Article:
Piper is great at creating fantastic worlds with believable cultures, governments, and industries. On the one hand the reader is fully immersed in a fictional universe, while on the other hand the inhabitants of this new world behave pretty much the way we do on Earth in terms of conducting business and war. This allows Piper to use the happenings on his fictional world as metaphors for political, military, and economic phenomena right here on Earth. He’s usually very good at pulling this off, but Oomphel in the Sky is not as successful as most of his work. A big problem with the story is that the plot revolves around the question of, Why are these Kwanns behaving so strangely? To the reader, a newcomers to this planet, it’s all strange. We can’t possibly know what normal Kwann behavior looks like, yet Piper to some extent expects us to know. He dazzles us with his visionary world, but he doesn’t properly orient us to it before he too quickly launches into the problem and resolution of his story.

The word “Oomphel” in the title is a term the Kwanns use to refer to the Terrans’ technological prowess. To the Kwanns, the workings of the Terrans’ advanced machinery is like magic, so they created a word to signify the inexplicable. The colonialism of the story is a little off-putting, since the goal of Gilbert and Travis is to pacify the natives for further exploitation. It’s hard to tell with Piper, however, whether he is condoning colonialism or satirizing it. With Oomphel in the Sky, the latter seems probable, given the interesting things it has to say about how colonizers use religion to subdue their subjects. As usual, he gets his points across within a story that’s fun and entertaining. I wouldn’t consider this one of Piper’s best novellas, but it’s still a strong entry in his impressive body of work.
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Friday, May 12, 2017

War God: Nights of the Witch by Graham Hancock

Makes fantasy out of history
I enjoy reading historical novels, and I have always been fascinated by the pre-Columbian civilizations of America, so I’m always on the lookout for any work of fiction dealing with the Aztecs, the Maya, or the Inca. When Graham Hancock’s 2013 novel War God: Nights of the Witch showed up as a Kindle Daily Deal, I gladly bought it and looked forward to reading it. The book was marketed as a historical epic of the Spanish Conquest, but that turned out to be somewhat misleading, and the more I got into it the more it turned out to be a major disappointment.

The story gets off to a bad start when, in the first few pages, a young witch named Tozi practices the art of magic. This magic is not an authentic form of shamanism or healing arts that might have actually been ritualistically practiced by the Native Americans, but rather real honest-to-gods wizardry like something out of The Lord of the Rings. Right away we are removed from the genre of the historical novel and transported into the realm of fantasy. Later, when the characters pray to their gods, it’s not just an internal dialogue inside the characters’ minds. The gods are real, and they directly influence the course of history. It’s not just the Mexicans who are communing with the spirit world; even the Spaniards receive visitations from St. Peter himself. Aren’t the ancient civilizations of America and their first clash with invaders from the Old World fascinating enough? Is it really necessary to dress up the story with a bunch of mystical mumbo jumbo?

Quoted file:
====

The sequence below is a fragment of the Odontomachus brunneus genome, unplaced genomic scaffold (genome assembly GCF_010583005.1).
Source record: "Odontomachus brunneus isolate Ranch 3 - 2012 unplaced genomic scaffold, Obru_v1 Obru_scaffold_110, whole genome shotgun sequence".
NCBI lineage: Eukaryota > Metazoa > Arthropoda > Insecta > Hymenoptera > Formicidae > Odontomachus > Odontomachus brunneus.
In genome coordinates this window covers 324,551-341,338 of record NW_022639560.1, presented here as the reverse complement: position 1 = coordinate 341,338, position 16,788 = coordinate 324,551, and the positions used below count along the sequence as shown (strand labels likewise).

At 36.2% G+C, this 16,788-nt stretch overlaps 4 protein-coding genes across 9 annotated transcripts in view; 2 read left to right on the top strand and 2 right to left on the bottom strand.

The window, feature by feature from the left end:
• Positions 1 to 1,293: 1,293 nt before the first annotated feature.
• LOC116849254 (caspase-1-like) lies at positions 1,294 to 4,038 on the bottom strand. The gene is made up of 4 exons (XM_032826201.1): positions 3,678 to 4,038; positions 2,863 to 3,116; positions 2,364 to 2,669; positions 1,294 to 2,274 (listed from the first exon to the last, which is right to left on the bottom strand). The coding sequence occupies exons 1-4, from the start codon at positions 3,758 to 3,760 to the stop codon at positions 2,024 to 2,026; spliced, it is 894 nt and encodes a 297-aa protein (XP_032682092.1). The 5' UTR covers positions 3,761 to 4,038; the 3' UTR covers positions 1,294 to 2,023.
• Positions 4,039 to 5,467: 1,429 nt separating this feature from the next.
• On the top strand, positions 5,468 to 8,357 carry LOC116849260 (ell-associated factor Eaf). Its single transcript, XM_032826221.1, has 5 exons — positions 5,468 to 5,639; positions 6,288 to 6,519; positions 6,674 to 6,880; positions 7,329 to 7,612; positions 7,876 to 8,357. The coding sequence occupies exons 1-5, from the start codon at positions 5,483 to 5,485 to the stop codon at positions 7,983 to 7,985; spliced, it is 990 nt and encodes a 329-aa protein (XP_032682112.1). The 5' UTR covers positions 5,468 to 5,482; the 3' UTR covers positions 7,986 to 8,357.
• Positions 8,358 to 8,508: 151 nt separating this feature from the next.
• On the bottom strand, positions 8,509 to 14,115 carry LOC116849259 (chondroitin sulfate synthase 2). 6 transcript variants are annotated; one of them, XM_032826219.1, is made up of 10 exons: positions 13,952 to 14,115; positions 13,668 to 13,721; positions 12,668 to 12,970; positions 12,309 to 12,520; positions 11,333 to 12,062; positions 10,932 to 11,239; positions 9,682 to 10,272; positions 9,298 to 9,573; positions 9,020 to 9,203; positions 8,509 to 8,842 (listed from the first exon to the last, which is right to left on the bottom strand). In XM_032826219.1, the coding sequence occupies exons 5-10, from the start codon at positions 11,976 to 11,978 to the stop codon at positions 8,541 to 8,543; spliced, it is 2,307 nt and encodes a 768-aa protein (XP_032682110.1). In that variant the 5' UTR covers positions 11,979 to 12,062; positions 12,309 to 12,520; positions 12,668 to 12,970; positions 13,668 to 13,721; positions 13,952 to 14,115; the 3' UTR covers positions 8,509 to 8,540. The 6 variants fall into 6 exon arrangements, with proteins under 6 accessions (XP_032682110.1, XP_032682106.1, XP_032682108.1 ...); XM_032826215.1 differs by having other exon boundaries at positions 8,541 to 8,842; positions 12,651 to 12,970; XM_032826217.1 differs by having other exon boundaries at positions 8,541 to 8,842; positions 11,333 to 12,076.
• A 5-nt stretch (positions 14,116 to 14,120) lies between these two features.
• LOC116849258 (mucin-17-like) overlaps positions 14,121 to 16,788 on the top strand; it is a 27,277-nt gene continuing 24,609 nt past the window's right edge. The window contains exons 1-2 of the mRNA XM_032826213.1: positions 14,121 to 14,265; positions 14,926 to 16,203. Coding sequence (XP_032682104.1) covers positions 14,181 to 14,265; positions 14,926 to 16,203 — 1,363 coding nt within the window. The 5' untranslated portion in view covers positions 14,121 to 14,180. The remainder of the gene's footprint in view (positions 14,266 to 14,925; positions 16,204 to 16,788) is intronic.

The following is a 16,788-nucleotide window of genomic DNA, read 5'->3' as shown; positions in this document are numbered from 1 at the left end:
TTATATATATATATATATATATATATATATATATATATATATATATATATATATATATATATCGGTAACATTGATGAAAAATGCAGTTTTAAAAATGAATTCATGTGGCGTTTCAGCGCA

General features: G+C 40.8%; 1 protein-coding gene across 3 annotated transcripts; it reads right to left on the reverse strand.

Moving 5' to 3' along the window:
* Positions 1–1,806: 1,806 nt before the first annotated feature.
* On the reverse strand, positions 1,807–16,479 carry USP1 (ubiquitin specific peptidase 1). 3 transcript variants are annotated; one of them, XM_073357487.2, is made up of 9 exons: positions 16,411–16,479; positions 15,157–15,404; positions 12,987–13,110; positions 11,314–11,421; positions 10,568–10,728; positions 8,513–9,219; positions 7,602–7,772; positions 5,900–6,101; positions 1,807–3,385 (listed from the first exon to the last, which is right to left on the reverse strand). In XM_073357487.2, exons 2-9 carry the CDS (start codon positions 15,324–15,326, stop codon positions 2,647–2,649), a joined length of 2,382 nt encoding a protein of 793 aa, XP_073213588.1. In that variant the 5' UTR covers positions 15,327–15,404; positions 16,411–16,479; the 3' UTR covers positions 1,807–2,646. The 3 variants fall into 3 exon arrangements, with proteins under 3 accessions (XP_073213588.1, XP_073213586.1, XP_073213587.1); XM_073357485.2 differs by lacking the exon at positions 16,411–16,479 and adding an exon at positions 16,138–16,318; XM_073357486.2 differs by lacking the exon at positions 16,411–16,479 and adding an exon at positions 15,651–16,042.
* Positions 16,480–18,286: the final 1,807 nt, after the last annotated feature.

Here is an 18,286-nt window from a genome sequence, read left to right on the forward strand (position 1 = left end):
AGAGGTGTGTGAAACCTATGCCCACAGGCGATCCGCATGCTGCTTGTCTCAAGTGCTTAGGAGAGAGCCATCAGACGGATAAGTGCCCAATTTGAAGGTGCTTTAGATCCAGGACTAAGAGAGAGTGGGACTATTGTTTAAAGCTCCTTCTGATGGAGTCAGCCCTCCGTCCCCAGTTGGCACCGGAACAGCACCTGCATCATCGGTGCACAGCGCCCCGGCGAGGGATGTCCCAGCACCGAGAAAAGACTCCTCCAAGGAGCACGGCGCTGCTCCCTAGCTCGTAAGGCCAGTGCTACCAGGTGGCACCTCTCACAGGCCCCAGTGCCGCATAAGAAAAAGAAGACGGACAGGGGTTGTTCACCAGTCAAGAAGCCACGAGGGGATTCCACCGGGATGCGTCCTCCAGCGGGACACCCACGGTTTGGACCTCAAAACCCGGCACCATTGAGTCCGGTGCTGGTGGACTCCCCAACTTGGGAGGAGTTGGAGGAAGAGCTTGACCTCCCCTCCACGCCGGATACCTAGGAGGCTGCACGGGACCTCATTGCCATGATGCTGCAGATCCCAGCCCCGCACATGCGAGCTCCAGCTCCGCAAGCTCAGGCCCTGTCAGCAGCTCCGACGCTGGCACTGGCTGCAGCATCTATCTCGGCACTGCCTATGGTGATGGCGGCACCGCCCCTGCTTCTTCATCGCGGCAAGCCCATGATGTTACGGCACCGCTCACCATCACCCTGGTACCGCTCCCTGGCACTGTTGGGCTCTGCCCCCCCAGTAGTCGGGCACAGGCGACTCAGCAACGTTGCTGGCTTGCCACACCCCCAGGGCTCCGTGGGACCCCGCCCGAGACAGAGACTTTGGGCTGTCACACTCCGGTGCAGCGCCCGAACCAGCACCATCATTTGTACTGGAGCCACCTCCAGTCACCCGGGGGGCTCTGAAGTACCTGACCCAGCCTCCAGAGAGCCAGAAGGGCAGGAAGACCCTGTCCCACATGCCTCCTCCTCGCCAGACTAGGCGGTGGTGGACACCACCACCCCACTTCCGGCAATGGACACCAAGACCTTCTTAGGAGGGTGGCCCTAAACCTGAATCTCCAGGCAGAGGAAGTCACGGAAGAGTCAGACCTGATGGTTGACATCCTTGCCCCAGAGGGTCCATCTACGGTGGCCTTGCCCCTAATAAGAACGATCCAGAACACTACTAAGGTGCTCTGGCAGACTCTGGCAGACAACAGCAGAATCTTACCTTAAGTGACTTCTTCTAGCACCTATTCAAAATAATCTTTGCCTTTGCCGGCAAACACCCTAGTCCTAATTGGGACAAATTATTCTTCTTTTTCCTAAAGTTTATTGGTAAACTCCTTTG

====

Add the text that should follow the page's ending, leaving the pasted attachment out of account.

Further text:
Hancock’s descriptions of battle scenes are exciting and vividly rendered. He is clearly a competent writer capable of telling a story, but the creative choices he makes are rather annoying. The short choppy chapters, each ending in a cliffhanger, brought to mind the Choose Your Own Adventure books of my youth, and the level of character development is about the same. Also irritating is Hancock’s infantile fascination with bodily fluids. Obviously there will be blood in a book like this, but every time you turn a page it seems like someone’s vomiting or soiling themselves. Did Moctezuma really have irritable bowel syndrome, or did Hancock just make that up so he could work a mention of feces into every other chapter?

Probably the most bothersome aspect of the book is Hancock’s myopic depiction of the Mexica (commonly known as the Aztecs). All he shows us of their culture is torture, human sacrifice, and cannibalism. There was much more to their civilization than just murder, but Hancock doesn’t mention their philosophy, arts, sciences, mathematics, or literature. It almost seems as if the message he’s trying to get across here is that the Native Americans deserved to be conquered because they were merely brutal savages. By focusing solely on the murderous aspects of Mesoamerican culture, the conquistadors come across as liberators rather than conquerors. Though the Spaniards are depicted as violent and avaricious criminals, the reader can’t help but feel that they are intended to be the “good guys” in this story, come to save the Mexica from themselves.